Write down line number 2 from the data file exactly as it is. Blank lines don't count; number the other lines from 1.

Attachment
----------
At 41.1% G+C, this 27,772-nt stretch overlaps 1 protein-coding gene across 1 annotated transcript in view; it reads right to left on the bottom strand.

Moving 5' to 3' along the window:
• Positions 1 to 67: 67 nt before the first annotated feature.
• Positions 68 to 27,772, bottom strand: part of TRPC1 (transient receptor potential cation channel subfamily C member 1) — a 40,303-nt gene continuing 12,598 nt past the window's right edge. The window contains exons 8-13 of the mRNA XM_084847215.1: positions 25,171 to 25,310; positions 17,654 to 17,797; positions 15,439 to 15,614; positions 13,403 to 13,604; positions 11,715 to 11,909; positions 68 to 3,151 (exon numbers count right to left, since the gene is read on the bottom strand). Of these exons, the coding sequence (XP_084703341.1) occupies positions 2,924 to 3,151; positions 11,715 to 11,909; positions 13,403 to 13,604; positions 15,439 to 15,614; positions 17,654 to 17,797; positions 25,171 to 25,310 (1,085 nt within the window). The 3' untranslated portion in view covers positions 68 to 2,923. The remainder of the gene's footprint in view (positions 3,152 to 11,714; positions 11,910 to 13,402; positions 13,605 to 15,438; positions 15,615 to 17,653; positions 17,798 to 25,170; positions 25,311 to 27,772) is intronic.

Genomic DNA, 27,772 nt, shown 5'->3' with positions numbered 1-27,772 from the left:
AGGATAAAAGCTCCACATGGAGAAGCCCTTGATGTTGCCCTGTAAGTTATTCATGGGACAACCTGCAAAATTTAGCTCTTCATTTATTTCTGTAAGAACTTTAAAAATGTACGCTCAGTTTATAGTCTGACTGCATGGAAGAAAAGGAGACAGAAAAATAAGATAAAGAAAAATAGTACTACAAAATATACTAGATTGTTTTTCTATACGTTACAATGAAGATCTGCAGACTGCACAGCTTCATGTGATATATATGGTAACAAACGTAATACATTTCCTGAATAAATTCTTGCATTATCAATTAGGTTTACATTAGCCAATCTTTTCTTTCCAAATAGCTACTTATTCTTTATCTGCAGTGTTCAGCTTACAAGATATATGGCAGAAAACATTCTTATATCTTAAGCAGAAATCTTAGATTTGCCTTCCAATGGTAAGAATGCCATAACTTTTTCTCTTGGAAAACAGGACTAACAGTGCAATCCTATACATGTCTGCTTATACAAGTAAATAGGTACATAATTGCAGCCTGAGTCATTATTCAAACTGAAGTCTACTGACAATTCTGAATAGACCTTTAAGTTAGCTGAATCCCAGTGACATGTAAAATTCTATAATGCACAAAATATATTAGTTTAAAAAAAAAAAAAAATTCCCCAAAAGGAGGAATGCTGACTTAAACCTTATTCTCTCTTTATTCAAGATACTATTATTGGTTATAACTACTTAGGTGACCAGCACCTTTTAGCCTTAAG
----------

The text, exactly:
Moving 5' to 3' along the window: